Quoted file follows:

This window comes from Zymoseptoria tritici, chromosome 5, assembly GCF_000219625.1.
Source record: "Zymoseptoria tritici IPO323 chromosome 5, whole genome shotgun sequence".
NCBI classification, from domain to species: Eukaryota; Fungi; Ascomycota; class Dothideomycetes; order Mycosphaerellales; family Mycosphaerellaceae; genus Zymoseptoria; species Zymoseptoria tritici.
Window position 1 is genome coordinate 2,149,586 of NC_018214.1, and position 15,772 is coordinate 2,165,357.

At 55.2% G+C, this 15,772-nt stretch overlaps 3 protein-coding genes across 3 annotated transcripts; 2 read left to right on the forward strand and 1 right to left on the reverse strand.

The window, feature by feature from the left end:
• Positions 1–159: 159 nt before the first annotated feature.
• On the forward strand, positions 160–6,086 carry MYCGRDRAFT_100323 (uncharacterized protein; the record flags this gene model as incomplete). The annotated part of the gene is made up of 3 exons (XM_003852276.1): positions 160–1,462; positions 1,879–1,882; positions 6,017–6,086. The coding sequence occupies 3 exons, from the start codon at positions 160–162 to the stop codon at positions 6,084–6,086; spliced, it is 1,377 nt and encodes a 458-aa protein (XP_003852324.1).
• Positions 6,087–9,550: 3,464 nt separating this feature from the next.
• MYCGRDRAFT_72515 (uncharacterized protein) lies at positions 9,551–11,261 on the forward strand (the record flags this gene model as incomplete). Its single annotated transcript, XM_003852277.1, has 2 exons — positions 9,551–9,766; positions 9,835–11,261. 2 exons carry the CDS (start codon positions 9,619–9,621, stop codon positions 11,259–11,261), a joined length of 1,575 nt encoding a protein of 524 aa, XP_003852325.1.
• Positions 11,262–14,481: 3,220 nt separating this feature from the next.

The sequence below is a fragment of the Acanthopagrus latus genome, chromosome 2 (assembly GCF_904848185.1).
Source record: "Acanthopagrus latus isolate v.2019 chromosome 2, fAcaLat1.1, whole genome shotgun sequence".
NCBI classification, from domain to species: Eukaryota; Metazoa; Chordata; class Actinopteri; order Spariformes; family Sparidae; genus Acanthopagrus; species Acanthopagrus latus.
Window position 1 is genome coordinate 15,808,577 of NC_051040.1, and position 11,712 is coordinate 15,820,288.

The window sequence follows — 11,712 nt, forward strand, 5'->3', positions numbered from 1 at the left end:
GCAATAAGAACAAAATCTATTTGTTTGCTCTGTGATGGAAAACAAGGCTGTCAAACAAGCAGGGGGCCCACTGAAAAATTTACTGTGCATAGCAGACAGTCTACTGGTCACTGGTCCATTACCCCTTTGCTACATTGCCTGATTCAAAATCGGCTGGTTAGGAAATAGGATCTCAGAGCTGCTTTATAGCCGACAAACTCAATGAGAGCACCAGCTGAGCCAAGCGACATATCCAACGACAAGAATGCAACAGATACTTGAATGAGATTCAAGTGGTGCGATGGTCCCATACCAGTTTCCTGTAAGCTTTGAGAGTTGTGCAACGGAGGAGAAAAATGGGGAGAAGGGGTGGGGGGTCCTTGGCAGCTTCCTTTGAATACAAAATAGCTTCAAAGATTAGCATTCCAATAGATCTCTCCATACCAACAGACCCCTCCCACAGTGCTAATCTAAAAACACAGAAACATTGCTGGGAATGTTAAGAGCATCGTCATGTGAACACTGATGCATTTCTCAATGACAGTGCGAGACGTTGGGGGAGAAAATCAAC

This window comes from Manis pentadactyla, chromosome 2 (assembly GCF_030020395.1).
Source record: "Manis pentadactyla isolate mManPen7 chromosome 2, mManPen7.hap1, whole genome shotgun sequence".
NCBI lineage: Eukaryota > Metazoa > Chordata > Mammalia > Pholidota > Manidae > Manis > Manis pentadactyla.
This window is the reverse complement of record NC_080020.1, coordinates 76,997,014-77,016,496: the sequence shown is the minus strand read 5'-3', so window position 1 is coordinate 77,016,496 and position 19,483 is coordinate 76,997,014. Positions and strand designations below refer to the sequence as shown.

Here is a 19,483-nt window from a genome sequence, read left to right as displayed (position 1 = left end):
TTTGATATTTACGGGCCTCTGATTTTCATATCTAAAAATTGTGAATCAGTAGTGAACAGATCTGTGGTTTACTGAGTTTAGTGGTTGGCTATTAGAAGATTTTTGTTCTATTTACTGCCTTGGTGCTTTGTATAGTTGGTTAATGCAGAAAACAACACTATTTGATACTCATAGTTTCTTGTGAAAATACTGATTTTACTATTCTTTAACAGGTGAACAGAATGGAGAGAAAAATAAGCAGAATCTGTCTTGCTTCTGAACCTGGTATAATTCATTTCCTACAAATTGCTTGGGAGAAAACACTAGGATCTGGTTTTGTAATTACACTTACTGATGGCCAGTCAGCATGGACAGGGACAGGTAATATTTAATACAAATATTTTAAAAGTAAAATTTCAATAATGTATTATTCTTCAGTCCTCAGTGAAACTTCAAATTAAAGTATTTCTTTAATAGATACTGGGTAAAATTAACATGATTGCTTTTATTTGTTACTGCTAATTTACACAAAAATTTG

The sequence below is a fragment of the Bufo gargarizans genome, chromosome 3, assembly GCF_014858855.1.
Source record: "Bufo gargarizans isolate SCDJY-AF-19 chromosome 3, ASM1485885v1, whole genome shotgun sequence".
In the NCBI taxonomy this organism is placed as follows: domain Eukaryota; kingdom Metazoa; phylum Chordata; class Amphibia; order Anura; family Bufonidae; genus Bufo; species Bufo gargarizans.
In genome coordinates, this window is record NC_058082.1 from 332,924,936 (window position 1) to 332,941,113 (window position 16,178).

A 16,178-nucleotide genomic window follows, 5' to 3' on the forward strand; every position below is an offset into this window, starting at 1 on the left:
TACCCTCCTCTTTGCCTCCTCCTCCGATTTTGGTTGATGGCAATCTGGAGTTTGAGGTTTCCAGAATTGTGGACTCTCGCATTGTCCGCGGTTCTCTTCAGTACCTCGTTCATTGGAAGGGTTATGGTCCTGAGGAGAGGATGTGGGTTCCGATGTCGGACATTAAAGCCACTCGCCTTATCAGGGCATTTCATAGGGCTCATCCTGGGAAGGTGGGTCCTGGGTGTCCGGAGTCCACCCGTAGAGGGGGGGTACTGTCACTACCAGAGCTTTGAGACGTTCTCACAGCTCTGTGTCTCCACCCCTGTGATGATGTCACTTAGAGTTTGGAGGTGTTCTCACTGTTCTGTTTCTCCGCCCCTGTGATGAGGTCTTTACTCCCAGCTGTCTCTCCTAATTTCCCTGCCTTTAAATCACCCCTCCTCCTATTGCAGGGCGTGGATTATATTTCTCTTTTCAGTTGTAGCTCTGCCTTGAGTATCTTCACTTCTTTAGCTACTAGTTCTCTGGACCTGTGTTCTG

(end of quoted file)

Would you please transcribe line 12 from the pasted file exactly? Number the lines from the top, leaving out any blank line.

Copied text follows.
The sequence below is a fragment of the Acanthopagrus latus genome, chromosome 2 (assembly GCF_904848185.1).